You can take action by contacting your members of Congress through this easy-to-use form. If you contact Senator Tina Smith, please thank her for championing the bill!
The Whole Farm Revenue Protection (WFRP) Improvement Act
Diversified, small, and mid-sized farmers deserve to have a strong safety net – and many have no safety net at all. Particularly as climate change impacts continue to accelerate, too many farmers are at risk of serious financial loss from just one severe weather event or one season of drought.
On Thursday, August 31, an op-ed about this issue was published in the Star Tribune by Andy Petran. Andy is an LSP member leader, Farmington-based farmer, and owner of Twin Cities Berry Company. He wrote, “Farming has always been difficult, but climate-induced extreme weather events have increased the level of risk. To help overcome bad years and bad luck, the federal farm bill offers farmers subsidized crop insurance. Yet the program as it currently functions favors large operations producing a few select crops, making it impractical or impossible for many small farmers to participate.”
That’s why Land Stewardship Project (LSP) members and the National Sustainable Agriculture Coalition (NSAC), along with other partners, have been working hard to ensure the 2023 Farm Bill creates a strong safety net for diversified, small, and mid-sized farms.
As a result, just a few weeks ago, the Whole Farm Revenue Protection Improvement Act was introduced in the U.S. Senate by Senator Sherrod Brown (D – OH) with Senator Tina Smith (D – MN) as a co-sponsor. The WFRP Improvement Act would realize the potential of the Whole Farm Revenue Protection (WFRP) Program to provide financial resiliency and stability for producers historically left out of federal crop insurance programs.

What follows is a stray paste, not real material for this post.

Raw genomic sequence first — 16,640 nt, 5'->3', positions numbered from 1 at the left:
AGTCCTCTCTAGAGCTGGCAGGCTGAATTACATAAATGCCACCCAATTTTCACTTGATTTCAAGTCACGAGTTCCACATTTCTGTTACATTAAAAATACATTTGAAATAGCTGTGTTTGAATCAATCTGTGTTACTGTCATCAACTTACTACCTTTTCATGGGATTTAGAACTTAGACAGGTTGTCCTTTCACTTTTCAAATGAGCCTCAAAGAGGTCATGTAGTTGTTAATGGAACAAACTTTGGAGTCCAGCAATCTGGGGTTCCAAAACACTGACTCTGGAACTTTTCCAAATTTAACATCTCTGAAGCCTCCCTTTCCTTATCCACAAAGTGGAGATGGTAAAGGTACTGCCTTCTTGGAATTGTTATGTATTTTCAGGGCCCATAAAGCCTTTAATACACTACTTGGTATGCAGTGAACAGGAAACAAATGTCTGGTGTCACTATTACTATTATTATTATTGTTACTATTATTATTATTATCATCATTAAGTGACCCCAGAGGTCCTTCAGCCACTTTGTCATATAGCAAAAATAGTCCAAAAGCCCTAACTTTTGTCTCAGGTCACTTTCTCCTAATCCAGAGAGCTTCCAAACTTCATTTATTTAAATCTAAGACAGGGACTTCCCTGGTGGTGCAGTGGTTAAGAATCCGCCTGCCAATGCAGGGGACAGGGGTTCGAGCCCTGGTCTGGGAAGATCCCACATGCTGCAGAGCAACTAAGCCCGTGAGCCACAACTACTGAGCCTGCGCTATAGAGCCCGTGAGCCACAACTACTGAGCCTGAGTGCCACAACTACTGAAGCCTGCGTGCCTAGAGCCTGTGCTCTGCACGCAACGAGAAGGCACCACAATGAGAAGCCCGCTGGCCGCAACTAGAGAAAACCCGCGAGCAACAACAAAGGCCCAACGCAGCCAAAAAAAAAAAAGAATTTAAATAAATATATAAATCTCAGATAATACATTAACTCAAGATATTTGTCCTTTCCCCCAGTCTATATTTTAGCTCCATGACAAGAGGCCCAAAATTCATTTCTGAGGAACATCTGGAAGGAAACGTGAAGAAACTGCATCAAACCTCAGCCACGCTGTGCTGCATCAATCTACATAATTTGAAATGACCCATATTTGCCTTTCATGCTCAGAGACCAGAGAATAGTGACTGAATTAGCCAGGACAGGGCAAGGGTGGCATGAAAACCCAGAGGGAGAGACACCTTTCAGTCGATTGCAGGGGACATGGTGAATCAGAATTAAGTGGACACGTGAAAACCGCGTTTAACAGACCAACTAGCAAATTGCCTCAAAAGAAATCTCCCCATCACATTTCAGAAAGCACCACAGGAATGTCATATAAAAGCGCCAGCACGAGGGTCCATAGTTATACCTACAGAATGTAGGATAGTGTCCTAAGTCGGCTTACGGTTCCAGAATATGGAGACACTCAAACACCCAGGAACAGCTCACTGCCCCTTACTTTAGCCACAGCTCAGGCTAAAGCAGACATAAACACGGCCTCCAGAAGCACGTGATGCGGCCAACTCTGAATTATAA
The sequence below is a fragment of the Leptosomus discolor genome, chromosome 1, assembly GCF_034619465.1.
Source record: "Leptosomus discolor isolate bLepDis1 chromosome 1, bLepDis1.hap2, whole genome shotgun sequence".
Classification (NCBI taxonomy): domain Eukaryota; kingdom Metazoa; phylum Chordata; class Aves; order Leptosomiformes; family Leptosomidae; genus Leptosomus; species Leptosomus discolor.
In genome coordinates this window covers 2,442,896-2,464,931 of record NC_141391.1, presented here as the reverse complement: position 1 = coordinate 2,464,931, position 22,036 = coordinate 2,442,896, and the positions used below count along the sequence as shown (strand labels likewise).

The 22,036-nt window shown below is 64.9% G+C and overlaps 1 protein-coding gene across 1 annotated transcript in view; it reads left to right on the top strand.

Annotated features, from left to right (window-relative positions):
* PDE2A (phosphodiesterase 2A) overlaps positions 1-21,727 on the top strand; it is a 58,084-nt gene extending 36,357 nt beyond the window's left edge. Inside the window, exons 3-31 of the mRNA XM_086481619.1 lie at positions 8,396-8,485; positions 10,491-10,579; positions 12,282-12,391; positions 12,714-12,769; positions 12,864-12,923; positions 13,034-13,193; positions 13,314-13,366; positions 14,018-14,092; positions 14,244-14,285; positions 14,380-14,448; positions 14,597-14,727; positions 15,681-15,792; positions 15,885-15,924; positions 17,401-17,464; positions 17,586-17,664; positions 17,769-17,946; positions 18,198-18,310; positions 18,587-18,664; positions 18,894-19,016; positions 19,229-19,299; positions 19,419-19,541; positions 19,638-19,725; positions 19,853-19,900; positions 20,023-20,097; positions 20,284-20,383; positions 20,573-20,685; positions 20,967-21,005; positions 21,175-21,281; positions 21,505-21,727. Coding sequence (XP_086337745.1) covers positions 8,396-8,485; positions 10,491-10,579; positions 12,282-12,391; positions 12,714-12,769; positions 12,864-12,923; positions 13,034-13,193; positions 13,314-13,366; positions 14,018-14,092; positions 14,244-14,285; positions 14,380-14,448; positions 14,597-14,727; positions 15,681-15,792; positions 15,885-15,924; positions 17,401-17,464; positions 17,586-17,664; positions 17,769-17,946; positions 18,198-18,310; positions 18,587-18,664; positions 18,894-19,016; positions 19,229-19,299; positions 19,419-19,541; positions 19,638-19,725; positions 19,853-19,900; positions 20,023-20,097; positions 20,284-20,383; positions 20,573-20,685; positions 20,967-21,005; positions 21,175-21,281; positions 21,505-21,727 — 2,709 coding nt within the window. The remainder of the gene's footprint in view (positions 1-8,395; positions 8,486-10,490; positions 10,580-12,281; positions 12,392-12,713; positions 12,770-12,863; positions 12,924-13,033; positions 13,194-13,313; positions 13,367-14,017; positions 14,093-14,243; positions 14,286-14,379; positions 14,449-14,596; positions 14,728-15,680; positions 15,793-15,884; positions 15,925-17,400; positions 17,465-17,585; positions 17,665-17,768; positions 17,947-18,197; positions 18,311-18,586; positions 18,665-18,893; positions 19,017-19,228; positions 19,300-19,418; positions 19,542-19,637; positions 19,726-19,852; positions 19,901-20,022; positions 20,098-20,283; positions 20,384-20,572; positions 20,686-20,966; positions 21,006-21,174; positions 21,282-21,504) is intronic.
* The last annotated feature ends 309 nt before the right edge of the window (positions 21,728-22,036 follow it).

This legislation addresses common barriers to this holistic insurance program by streamlining paperwork, expanding the Micro Farm pilot program, raising the limit to annual revenue expansion, strengthening the diversification discount, and compensating crop insurance agents who sell WFRP appropriately.
To learn more about this proposal, join LSP for a special Farm Bill Friday Crop Insurance Webinar on Friday, September 15 at 12:00 p.m. via Zoom. Register here!
What’s the timeline on the 2023 Farm Bill?
The 2018 Farm Bill will expire on September 30, but the 2023 Farm Bill isn’t expected to pass for several months. We expect to see the House Agriculture and Senate Agriculture Committees’ separate draft bills in September. That’s why now is a critical time to take action.
The House and Senate will each amend and pass their version of the bill, likely in October or November. Then, the House and Senate will need to come together to negotiate a compromise Farm Bill before passing a final version of the bill in each body.
To learn more, check out Land Stewardship Project’s 2023 Farm Bill landing page or contact Amanda Koehler, LSP Policy Manager, at firstname.lastname@example.org.